skip to main content
Don’t Forget Your Sunglasses This Summer

Don’t Forget Your Sunglasses This Summer

  • Sunscreen ✓
  • Cold Drinks ✓
  • Frisbees and volleyballs ✓
  • Burgers and dogs for the BBQ ✓
  • A trashy novel to read at the beach ✓

You’re almost ready for a day of fun in the sun. Just don’t forget your sunglasses!

The Sun and Your Eyes

Medical professionals, health officials — and even cosmetics companies — have done a good job raising awareness about the dangers of sun exposure. Stores’ seasonal displays are full of sunscreens, SPF moisturizers and makeups, lip balms, and more. We know that if we spend too much time in the sun, it damages our skin.

But what about our eyes? Many people don’t realize that the sun has a significant effect on these sensitive organs and even on our vision. Let’s talk UV rays to see why.

UV, or ultraviolet, rays are a form of electromagnetic radiation. The biggest source is, you guessed it, the sun. Scientists divided UV rays into three different wavelengths:

  • UVA. These are the weakest — but that doesn’t mean they are harmless. These rays accelerate the aging process in cells and can even indirectly damage cellular DNA. They contribute to everything from wrinkles and age spots to some forms of cancer.

UVA rays can damage the retina and lead to conditions like macular degeneration (which affects central vision).

  • UVB. If you get a sunburn, UVBs are to blame. They have a bit more energy than UVA rays, and they can damage the DNA directly. UVB rays are linked to most skin cancers.

These rays also affect the cornea and lens of the eye. This can lead to cataracts, photokeratitis (essentially a sunburn on your cornea), pterygium, also known as “surfer’s eye” (a bump that starts on the sclera, or white of the eye, and can reach the cornea), and squamous cell carcinoma of the conjunctiva (a form of cancer).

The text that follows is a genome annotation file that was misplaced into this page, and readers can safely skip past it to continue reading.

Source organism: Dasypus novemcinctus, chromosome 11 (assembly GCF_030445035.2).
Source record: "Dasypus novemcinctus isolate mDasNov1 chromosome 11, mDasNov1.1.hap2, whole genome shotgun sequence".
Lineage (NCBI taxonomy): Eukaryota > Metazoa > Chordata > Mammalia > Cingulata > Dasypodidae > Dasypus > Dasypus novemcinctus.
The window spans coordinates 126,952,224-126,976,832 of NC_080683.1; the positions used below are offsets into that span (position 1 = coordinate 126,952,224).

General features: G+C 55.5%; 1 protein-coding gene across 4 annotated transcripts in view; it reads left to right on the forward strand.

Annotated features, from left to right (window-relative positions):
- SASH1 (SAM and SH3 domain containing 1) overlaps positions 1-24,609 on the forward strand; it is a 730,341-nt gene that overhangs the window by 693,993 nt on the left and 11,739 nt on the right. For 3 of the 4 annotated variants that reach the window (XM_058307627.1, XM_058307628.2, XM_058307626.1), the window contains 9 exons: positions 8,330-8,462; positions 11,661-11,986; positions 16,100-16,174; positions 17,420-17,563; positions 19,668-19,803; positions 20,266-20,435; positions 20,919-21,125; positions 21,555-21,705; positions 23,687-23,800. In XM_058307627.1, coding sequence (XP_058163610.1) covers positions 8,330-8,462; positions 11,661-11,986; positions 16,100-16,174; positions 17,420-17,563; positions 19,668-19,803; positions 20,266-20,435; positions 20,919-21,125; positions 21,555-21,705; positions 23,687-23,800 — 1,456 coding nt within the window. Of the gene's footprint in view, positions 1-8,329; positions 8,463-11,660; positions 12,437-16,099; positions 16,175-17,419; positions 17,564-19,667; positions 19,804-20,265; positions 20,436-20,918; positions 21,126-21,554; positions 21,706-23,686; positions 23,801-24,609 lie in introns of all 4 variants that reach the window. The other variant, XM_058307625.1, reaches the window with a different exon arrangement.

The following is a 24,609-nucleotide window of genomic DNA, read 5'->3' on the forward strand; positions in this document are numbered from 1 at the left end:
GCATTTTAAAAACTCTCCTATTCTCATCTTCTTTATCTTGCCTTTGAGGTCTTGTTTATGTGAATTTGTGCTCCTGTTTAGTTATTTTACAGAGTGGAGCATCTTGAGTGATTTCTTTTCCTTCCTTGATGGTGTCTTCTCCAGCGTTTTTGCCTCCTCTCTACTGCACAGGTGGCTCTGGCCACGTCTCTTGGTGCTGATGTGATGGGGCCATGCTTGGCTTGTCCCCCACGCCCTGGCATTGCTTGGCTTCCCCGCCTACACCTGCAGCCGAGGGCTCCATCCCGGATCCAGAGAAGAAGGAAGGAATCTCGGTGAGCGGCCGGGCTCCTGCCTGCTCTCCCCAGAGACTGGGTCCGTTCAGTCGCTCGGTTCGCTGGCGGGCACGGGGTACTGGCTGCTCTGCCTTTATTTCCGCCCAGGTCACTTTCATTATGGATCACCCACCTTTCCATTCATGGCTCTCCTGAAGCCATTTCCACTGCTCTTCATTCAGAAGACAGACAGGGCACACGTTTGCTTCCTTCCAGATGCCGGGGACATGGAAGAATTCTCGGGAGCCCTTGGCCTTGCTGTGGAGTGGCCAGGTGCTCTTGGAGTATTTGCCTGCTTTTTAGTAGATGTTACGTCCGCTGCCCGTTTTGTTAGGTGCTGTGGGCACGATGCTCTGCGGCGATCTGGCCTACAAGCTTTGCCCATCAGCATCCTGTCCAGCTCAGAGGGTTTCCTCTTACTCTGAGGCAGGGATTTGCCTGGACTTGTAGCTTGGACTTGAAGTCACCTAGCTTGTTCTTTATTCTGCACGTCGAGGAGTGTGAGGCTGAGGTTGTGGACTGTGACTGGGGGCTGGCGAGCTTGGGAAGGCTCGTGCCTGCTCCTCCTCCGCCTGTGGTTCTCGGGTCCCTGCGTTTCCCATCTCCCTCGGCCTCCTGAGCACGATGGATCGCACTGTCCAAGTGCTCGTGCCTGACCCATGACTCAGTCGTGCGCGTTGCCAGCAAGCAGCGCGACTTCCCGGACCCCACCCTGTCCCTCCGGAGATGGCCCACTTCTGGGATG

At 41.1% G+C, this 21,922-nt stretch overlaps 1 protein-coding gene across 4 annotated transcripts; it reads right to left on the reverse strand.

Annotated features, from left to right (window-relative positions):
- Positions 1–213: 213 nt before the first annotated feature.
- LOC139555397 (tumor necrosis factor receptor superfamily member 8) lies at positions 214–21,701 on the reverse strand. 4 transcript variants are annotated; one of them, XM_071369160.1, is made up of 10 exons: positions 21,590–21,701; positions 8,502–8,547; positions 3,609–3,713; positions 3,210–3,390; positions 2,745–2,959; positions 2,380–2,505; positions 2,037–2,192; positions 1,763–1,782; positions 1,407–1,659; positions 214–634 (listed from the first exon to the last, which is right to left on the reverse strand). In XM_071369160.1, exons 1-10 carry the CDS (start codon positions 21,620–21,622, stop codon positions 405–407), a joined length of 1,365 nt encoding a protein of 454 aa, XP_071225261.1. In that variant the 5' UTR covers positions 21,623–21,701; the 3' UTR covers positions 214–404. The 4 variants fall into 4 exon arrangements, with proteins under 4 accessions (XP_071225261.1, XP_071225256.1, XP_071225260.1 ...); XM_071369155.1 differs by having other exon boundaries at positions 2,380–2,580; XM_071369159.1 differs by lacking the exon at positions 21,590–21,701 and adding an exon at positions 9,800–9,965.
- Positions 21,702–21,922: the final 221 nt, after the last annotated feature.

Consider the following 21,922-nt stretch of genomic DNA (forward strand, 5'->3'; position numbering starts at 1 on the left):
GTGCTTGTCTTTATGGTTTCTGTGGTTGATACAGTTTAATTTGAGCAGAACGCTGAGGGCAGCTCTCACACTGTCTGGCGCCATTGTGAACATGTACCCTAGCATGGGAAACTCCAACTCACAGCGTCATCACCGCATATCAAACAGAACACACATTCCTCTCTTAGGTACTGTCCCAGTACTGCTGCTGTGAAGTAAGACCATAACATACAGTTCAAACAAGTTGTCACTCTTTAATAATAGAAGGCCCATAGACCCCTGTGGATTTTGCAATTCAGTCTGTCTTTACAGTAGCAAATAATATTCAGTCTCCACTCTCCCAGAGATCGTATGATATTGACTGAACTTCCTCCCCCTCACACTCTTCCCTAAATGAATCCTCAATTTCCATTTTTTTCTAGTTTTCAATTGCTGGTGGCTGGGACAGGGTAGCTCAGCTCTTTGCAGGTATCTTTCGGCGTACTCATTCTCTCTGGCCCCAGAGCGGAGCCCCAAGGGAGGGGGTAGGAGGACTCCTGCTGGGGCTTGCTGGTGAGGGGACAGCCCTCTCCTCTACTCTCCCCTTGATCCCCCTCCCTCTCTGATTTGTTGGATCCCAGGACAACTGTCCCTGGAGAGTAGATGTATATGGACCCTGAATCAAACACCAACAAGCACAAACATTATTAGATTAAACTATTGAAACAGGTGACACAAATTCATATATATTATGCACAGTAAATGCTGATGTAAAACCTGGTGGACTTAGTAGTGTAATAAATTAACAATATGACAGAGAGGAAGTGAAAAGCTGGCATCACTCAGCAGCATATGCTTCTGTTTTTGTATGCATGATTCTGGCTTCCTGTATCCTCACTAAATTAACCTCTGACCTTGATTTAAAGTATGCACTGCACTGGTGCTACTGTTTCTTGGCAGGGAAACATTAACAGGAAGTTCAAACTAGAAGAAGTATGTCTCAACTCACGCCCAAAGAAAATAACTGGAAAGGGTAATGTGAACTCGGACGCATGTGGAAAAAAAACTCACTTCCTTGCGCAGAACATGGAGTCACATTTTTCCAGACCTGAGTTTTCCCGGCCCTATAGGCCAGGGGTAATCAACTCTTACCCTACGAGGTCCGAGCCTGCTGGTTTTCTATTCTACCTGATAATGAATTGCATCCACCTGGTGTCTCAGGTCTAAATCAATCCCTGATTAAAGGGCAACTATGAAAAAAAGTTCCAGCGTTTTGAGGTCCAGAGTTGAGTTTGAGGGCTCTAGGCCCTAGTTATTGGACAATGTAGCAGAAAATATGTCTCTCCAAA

• UVC. Fortunately, the atmosphere prevents the strongest UV rays from reaching the surface of the earth. There are some man-made sources, though, such as welding torches and UV sanitizing bulbs.

There is another type of radiation of which we need to be careful: HEV. High-energy visible rays, or blue light, can penetrate into the eye, causing damage to the retina. HEV exposure is associated with macular degeneration.

If you’re out for a day at the beach or puttering in the backyard, you have to be cautious of UVA, UVB, and HEV for your eyes’ sake.

Stylin’ Protection for Your Eyes

When choosing sunglasses, many of us think about the shape or how flattering they are on our faces. And this is important. Why not look your best! But make sure to select shades that will protect your eyes too. What should you look for?

  • 99 - 100% UVA and UVB blocking.
  • Wider frames. Sunglasses that fit closer to the eye will maximize protection.
  • Large lenses. Look for sunglasses that completely cover the eye; you want to block as much light as possible. If you’re not into wrap-around glasses, aviators are a good choice. Go big and bold!
  • Dark lenses. This is especially helpful if you are highly sensitive to light.
  • Blue light-blocking power. Yellow and amber-colored lenses will help you block HEV rays, and they are a great option if you play outdoor sports.
  • Polarized lenses. These are popular with fishermen, boaters, bikers, and runners because they greatly reduce glare.

If you wear glasses or contacts to correct your vision, you can also opt for:

  • UVA/UVB-blocking contacts. Because they do not block as many rays as sunglasses, use them as a supplement to enhance your protection.
  • Prescription options. Whether you choose a pair or two of prescription sunglasses or magnetic clip-on lenses that attach easily to your regular glasses, you’ll boost your own sun protection factor.

Don’t Forget the Kids!

Parents are used to holding down squirming children and trying to apply enough sunscreen. But don’t forget their sunglasses. Kids’ eyes absorb more light, thanks to larger pupils, and their radiation exposure can be three times that of adults. They’re also more likely to spend larger amounts of time outside — playing tag, climbing trees, digging up worms, and going on adventures of the imagination — so their exposure is even greater.

When choosing their sunglasses, make sure they block UVA/UVB rays just like yours do. Maybe you can invest in an extra-durable, scratch-proof, kid-proof version though!

Your team at Asheville Vision Associates is happy to help you find the right sunglasses to protect your eyes. Protecting your eyes and looking stylish: ✓